1. Water for Elephants
    Used Trade Paper $2.50
  2. The History of Love: A Novel
    Used Trade Paper $5.50
  3. Thousand Splendid Suns Used Mass Market $5.50
  4. Suite Francaise: A Novel
    Used Trade Paper $3.95
  5. The Memory Keeper's Daughter
    Used Trade Paper $3.50
  6. Kite Runner Used Trade Paper $4.50

Related Subjects


Featured Titles » General
Featured Titles » Literature
Featured Titles » Miscellaneous Award Winners
Fiction and Poetry » Literature » A to Z

Snow Flower and the Secret Fan Used Trade Paper
0 stars - 0 reviews
$7.95 In Stock
Product details 288 pages Vintage - English 9780812968064 Reviews:
"Review" by , "Magical, haunting fiction. Beautiful."
"Review" by , "Lisa See...has conquered a new genre — the historical novel — with passion and grit....While the novel's plot, characters and pacing are all exceptional, the true success of Snow Flower and the Secret Fan lies in its cultural relativism."
"Review" by , "See's translucent prose style gleams with the beauty of 19th century Chinese culture but also makes us burn with indignation at its sexist ugliness and injustice."
"Review" by , "[A] triumph on every level, a beautiful, heartbreaking story."
"Review" by , "A marvel of imagination . . . so mesmerizing the pages float away and the story remains clearly before us from beginning to end."
"Review" by , "A provocative and affecting portrait."
"Review" by , "Extraordinary . . . breathtaking."
"Review" by , "An engrossing and completely convincing portrayal of a woman shaped by suffering forced upon her from her earliest years, and of the friendship that helps her to survive."
"Synopsis" by , In nineteenth-century China, in a remote Hunan county, a girl named Lily, at the tender age of seven, is paired with a laotong, “old same,” in an emotional match that will last a lifetime. The laotong, Snow Flower, introduces herself by sending Lily a silk fan on which shes painted a poem in nu shu, a unique language that Chinese women created in order to communicate in secret, away from the influence of men. As the years pass, Lily and Snow Flower send messages on fans, compose stories on handkerchiefs, reaching out of isolation to share their hopes, dreams, and accomplishments. Together, they endure the agony of foot-binding, and reflect upon their arranged marriages, shared loneliness, and the joys and tragedies of motherhood. The two find solace, developing a bond that keeps their spirits alive. But when a misunderstanding arises, their deep friendship suddenly threatens to tear apart.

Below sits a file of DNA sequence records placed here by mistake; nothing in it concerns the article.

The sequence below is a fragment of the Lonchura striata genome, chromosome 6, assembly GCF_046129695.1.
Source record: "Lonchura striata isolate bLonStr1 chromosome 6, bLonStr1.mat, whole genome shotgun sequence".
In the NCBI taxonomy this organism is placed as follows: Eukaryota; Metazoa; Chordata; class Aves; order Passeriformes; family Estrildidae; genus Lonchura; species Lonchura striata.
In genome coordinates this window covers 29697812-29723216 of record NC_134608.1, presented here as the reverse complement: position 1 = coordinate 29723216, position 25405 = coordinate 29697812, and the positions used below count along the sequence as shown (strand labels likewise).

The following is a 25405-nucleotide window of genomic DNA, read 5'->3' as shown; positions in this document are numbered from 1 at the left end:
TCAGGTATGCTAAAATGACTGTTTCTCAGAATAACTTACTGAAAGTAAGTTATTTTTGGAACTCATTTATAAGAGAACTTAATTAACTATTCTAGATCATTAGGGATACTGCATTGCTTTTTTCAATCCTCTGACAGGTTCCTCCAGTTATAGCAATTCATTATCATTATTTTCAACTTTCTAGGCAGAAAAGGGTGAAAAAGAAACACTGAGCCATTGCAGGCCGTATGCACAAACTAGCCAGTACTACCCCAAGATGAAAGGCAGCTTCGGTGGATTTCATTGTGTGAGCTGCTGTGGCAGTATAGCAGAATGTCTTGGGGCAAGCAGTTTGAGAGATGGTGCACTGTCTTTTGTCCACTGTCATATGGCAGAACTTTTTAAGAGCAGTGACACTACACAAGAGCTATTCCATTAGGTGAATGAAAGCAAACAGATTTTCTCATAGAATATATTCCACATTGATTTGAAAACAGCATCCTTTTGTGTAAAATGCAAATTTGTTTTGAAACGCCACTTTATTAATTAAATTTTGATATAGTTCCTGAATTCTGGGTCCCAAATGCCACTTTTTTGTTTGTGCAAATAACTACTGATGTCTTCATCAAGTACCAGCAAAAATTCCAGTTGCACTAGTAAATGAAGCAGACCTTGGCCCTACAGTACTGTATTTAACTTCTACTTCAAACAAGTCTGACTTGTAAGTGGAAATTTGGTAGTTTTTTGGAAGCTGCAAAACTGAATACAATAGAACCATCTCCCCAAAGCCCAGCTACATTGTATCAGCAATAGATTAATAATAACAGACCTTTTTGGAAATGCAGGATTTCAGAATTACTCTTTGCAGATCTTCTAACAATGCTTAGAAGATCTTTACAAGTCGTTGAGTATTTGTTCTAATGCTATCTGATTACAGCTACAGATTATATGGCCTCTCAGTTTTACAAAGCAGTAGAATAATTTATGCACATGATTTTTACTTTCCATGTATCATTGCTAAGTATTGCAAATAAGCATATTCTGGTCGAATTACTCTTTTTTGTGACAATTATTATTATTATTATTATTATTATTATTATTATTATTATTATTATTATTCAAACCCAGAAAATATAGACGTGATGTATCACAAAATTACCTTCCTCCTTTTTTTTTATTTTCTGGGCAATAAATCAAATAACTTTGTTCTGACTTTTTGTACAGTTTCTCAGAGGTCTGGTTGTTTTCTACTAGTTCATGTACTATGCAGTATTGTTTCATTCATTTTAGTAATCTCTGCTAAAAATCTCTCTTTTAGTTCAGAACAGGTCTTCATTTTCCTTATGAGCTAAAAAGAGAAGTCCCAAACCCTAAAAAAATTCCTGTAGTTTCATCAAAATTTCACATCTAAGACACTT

"Synopsis" by , Set in 19th-century China, See's national bestseller tells a story of two young women who find solace with each other, developing a bond that keeps their spirits alive. But when a misunderstanding arises, their lifelong friendship suddenly threatens to tear apart. High school & older.
spacer
spacer
  • back to top

FOLLOW US ON...

     
Powell's City of Books is an independent bookstore in Portland, Oregon, that fills a whole city block with more than a million new, used, and out of print books. Shop those shelves — plus literally millions more books, DVDs, and gifts — here at Powells.com.